In heaven we will be “changed” as a result of Christ’s sacrifice.  Christians may argue that Christ’s sacrifice serves to cleanse us of original sin and that in heaven we will be different from our sinful selves in this life.  But what exactly does that mean? And how does that differ from the perfect state in which Adam and Eve existed prior to their fall?  Will we be incapable of sin?  This would seem to be a major restriction on our freedom of action.  We would have free will but only to do good things, not sinful ones?  Really?  How would that work?  Besides, if we are “changed” too much, then we simply wouldn’t be the same persons.  If, instead, we would be the same persons that we were in this life, how would we deal with all of our memories, our quirks, the complex attitudes that we held toward others?  

We simply aren’t capable now of understanding God’s plan.  God has assured us that heaven will be without sin.  We just have to put our trust in him.  To me, that is just a punt, another way of saying that there is no good answer to the question.  And, besides, how fair is it to expect or require belief in something that lacks logic from a human perspective?

Why am I posing these questions, anyway?  Here’s my point.  If an explanation is illogical, perhaps it is wrong, particularly if there is an alternative explanation that doesn’t suffer from errors of rationality.  In mathematics one of the methods of proof is called reductio ad absurdum.  If an assumption leads to a logical contradiction, then the assumption must be wrong.  I am not proposing that the salvation story can be disproved on the basis of deductive reasoning.  But I am suggesting that if a particular assumption or set of assumptions leads to a conclusion that is illogical, then one should consider an alternative that doesn’t suffer from such difficulties.  I would point out that there is no logical necessity to accept either the traditional descriptions of heaven or the salvation story.  But I would leave it to readers to draw their own conclusions.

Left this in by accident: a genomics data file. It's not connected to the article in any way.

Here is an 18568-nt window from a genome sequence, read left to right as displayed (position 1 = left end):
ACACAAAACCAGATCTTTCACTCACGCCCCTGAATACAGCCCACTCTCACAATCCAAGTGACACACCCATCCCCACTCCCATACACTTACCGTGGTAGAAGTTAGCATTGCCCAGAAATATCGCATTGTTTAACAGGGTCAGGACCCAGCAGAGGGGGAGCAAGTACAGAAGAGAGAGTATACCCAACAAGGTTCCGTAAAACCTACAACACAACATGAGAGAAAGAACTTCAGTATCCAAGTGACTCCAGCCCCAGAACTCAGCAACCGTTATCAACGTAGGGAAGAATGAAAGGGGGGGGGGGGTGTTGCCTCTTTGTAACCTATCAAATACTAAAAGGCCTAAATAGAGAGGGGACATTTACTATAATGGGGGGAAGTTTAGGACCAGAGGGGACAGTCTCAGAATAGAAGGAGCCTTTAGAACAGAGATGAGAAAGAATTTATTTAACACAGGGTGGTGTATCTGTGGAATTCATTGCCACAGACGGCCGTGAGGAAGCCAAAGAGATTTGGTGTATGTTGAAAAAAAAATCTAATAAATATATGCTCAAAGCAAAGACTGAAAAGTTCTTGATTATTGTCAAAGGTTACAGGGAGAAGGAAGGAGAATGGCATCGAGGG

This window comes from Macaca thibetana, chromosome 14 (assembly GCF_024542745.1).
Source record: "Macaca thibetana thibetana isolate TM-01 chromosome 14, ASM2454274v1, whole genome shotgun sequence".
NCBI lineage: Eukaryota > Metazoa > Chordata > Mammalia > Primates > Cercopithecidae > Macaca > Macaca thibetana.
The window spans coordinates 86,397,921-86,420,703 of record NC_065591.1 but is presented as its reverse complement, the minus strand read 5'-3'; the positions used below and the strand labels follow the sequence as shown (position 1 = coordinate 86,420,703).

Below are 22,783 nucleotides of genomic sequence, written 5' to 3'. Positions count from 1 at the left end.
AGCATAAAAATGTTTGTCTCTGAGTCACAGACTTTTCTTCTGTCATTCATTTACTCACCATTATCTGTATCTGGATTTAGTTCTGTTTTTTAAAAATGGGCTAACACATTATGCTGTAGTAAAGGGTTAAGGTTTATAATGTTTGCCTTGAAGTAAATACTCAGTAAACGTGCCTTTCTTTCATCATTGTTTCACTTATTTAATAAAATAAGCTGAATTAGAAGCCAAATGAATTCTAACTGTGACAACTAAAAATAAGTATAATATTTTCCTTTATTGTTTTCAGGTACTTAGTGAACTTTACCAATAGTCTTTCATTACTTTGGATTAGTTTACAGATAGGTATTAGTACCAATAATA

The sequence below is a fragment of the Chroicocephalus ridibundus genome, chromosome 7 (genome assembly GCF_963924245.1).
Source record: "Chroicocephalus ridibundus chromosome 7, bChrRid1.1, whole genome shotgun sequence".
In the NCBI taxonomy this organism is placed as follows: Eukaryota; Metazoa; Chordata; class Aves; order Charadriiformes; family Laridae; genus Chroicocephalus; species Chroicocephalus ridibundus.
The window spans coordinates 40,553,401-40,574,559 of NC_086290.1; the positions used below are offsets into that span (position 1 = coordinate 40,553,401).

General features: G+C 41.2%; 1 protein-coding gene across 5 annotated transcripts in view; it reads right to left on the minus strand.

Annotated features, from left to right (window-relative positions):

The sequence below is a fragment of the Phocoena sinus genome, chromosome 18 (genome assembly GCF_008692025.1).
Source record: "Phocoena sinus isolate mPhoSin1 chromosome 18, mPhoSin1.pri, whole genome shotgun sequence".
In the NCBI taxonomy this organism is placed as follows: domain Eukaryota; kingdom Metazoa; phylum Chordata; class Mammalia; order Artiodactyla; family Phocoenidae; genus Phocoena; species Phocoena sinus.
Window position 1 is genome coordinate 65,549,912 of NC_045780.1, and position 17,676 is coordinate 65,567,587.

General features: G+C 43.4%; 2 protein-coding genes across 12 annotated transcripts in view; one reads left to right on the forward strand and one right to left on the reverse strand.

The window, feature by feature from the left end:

© 2016 John M. Phillips 


  1. John, thank you for an insightful discussion of the illogic of heaven. The most powerful point you made, in my view, is in drawing our attention to the fact that those who would go to heaven as it is presented would be so thoroughly changed that they would no longer be themselves. The implications of that are important.

    As you point out, for heaven to be sin-free, it seems that a thorough "rewiring" of those admitted would be a necessity, which does raise the question of whether anyone could actually go to heaven. By that I mean, if we awoke tomorrow with all of our memories wiped clean, how would that be different from us dying and someone else going to heaven?

    We don't have memories so much as we are our memories. Remove or even tamper with memory, and you have a different person. The New Testament promises that, before admission to heaven, "we shall all be changed." No one interprets this to mean that we'll all be taller or more good-looking. In theological terms, it is broadly understood to mean we will be changed inside––another way of saying none of us will go to heaven as ourselves. To want to go as someone so changed as to no longer be one's former "self" is to wish for the death of the very self that is hoping for heaven. To want this makes no sense to me.

    To all those who are trying to be good so they can go to heaven I would suggest that there are far better reasons for each of us to strive to be a good person---namely, the rewards this effort brings of and by itself in the one life we know we have.

    1. Steve,
      Brilliant. I have often thought about what it means to say that those going to heaven will be "changed." Not only are we all physically imperfect, but we are also imperfect in terms of our mental capacity and our personalities. Change any of those, presumably for the better, and, as you say, we would no longer be the same person.